Here’s My Political Process Wishlist for the Next Four Years

I’ve always considered myself a good citizen when it comes to politics — I’ve voted in every local, state, and federal election since I’ve been old enough to vote and have always attempted to stay informed on the most politically-relevant topics.

It wasn’t until the last year or two that I developed a more substantial interest in politics, and more specifically the political process and how it influences the decisions that impact our progress as a nation. As a result, I’ve learned an incredible amount about the nuances and antiquities that have become a stumbling block in today’s political climate, which at times can be incredibly frustrating.

With the potential changing of the guard this January, below is a list of some of the [mostly] non-partisan stumbling blocks that I would love to see addressed during the next administration’s term. Regardless of your political leaning, I think overcoming them represents ideals we should all support as a free, democratic society.

1. Replace the Electoral College

To both citizens and foreigners alike, the Electoral College might be the most frustrating part of the American political process. Established in 1787, it was originally intended to provide individual states proper representation, prevent foreign interests from influencing the election through a single legislative body, and serve as a legitimate, last-ditch effort to prevent tyrants from gaining public office.

It can be argued that the Electoral College has never actually served those purposes, and the frustration that exists on both sides of the aisle is evidence of this. For example, consider California. Individual Democrats in California often feel under-represented given they have roughly ~700,000 people per electoral vote available. Compare that number to a much smaller state like Wyoming, where a single electoral vote represents only ~200,000 people. Similarly, Republicans living in California often feel they have no voice at all as a result of being heavily outnumbered and the entirety of the state’s electoral vote almost always going to the Democratic candidate.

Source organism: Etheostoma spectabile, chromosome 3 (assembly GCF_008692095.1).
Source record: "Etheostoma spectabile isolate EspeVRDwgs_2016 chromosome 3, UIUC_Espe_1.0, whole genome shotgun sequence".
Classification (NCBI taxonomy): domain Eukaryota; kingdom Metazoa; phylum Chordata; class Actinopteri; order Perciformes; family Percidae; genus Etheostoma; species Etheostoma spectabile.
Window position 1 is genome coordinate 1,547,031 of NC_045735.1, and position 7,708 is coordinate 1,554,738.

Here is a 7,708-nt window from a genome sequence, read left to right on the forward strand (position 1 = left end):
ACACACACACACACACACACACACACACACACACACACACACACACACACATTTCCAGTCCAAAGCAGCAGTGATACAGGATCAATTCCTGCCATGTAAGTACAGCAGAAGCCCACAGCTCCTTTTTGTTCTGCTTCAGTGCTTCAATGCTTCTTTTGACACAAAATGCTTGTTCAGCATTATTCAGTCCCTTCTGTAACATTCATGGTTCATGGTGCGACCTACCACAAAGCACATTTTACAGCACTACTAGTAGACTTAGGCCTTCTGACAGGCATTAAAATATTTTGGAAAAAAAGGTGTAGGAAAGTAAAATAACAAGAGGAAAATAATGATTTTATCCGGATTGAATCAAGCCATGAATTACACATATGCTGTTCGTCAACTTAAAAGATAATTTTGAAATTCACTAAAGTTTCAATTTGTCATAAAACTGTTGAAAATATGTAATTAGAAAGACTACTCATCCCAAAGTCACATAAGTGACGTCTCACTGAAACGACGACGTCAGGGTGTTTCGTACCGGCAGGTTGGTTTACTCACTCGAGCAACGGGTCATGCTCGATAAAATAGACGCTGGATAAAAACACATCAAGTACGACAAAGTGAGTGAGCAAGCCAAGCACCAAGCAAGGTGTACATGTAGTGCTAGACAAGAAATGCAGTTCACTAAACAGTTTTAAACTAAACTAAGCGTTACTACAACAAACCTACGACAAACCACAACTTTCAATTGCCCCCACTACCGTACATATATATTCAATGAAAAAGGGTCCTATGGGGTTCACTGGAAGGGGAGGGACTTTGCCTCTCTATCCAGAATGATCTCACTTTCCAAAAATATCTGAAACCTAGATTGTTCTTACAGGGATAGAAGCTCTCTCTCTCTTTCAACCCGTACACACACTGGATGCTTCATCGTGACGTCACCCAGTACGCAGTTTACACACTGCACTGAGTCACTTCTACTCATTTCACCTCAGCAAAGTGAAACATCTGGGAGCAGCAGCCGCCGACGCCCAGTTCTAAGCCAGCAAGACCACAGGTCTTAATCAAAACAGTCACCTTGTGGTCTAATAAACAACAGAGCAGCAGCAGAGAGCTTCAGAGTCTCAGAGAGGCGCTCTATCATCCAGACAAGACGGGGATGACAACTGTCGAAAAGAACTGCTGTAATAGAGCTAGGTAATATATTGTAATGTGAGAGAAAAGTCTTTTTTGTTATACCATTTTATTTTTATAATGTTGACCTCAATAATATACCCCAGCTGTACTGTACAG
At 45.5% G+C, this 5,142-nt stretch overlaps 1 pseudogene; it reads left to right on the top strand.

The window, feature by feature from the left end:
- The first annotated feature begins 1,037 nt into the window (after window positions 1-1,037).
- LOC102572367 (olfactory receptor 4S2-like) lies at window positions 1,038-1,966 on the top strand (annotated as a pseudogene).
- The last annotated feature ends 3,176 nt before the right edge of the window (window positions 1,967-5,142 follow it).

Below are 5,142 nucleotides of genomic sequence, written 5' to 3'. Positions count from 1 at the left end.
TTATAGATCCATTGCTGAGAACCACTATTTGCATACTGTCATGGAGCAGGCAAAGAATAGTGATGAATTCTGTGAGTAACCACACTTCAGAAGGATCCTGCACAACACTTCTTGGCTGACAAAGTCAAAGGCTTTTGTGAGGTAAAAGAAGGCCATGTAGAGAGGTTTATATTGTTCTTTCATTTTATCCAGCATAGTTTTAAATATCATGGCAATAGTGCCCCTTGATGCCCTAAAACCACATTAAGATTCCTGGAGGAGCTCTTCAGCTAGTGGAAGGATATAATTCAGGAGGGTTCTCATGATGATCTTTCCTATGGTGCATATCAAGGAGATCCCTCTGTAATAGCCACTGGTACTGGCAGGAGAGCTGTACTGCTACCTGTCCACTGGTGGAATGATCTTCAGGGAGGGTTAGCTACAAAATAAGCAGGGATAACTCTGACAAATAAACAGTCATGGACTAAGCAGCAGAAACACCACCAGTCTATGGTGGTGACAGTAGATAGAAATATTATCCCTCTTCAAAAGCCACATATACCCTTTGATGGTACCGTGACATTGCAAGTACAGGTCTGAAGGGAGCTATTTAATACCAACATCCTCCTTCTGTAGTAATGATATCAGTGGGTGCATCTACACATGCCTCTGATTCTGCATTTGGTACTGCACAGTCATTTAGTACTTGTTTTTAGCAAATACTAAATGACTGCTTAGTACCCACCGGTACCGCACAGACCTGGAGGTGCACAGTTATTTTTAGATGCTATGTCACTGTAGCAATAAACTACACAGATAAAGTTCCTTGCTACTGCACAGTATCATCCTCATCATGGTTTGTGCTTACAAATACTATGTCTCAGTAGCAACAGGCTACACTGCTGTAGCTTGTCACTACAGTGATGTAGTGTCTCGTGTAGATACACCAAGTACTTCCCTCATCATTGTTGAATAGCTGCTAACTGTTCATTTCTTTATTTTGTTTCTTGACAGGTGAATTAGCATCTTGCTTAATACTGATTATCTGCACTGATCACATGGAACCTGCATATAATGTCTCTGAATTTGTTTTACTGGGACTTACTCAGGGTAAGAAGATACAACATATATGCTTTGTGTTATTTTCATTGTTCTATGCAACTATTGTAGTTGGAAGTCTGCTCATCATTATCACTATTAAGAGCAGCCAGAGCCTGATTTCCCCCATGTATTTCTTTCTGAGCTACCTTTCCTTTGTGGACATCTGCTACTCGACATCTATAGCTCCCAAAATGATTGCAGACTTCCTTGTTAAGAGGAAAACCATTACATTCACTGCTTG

Personally, I’m in favor of replacing the Electoral College with an outright popular vote (see the National Popular Vote Interstate Compact, aptly named “NaPoVoIntCo”), or another similar voting system like ranked-choice voting. In these types of voting systems, each individual can feel like they’re contributing to a candidate’s nomination without feeling drowned out by others in their state.

Oh, and if you’re worried about the lack of state representation, don’t be — that’s what the Senate and House of Representatives are for.

2. Make it easier to vote

The system we’ve implemented for how citizens vote here in the U.S. is simply bizarre. Unless you’re voting by mail, the actual process of voting in person occurs on a single day in the middle of the work week and involves hundreds (often thousands) of people aggregating at a single location to fill out a ballot on often-antiquated voting machines. At times, I get the impression that the system we’ve created was meant to discourage people from voting.

There are a quite a few ways I can think of to optimize the voting process and encourage higher turnout (historically over the last couple of decades, less than 60% of registered voters consistently show up at the polls). I’m not sure what the most ideal system looks like, but here are a few ideas to improve on the existing one:

  • Allow online voter registration. This is the first hurdle for a lot people; making it easier to register is definitely the first step to increasing voter turnout. Some also propose automatically registering citizens when they turn 18, which is something to consider.
  • Make election day a federal holiday. Even if employers don’t give their employees time off work, there’s still a benefit in recognizing and emphasizing its importance by dedicating a holiday to it.
  • Allow multiple days of voting. Some states have already implemented this through their early voting process, but the idea would be to allow people to vote over a period of multiple days. This would encourage more people to participate as one of the eligible voting days would be more likely to overlap with a person’s day off.